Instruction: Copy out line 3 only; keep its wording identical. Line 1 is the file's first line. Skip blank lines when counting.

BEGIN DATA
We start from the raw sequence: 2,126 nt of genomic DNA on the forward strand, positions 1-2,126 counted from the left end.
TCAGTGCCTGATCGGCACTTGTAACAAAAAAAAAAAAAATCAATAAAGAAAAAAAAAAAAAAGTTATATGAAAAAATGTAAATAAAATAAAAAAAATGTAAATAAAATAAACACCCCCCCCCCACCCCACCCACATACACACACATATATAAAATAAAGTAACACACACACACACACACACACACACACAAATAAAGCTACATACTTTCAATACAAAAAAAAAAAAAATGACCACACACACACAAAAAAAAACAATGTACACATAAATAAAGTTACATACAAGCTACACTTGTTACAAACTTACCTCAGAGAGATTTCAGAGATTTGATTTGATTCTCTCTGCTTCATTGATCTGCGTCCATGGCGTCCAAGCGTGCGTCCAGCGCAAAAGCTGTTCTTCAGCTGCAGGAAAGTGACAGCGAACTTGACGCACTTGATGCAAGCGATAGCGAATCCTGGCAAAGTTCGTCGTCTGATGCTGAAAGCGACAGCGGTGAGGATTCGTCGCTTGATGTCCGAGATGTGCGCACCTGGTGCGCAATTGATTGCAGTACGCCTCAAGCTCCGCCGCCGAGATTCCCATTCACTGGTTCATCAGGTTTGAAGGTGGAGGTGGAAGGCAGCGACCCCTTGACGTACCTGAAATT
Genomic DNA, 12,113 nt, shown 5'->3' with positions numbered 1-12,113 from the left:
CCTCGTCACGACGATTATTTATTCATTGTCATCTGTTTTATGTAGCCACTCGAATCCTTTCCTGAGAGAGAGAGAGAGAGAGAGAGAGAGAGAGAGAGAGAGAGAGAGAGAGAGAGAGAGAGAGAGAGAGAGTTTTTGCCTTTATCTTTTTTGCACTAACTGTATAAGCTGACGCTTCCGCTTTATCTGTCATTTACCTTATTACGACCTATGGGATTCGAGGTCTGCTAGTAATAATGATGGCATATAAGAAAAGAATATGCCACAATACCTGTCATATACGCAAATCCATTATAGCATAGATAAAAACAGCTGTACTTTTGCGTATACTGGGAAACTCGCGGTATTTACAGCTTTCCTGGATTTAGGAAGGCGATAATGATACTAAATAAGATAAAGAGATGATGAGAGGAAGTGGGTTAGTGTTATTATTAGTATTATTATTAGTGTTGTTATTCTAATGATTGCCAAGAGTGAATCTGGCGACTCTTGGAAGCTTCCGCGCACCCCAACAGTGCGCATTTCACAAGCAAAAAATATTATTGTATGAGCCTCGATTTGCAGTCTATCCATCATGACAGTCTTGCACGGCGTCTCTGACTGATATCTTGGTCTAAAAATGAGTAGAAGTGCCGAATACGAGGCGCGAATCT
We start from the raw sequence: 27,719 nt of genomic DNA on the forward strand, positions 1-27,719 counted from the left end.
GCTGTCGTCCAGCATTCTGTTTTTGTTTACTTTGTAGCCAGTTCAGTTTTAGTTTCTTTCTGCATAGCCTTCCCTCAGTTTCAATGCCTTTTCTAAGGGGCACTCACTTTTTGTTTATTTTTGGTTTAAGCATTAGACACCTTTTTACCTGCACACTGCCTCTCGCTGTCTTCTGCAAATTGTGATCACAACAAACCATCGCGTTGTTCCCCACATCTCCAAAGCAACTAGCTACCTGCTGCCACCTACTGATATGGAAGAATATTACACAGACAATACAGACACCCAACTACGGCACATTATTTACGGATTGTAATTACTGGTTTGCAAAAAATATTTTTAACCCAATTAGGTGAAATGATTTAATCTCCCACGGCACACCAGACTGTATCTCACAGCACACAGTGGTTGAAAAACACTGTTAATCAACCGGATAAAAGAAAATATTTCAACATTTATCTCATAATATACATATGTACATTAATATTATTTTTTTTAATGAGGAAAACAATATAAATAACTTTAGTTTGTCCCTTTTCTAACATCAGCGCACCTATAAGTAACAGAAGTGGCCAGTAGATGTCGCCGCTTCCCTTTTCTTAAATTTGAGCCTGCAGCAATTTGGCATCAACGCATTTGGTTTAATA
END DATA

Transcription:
Genomic DNA, 12,113 nt, shown 5'->3' with positions numbered 1-12,113 from the left: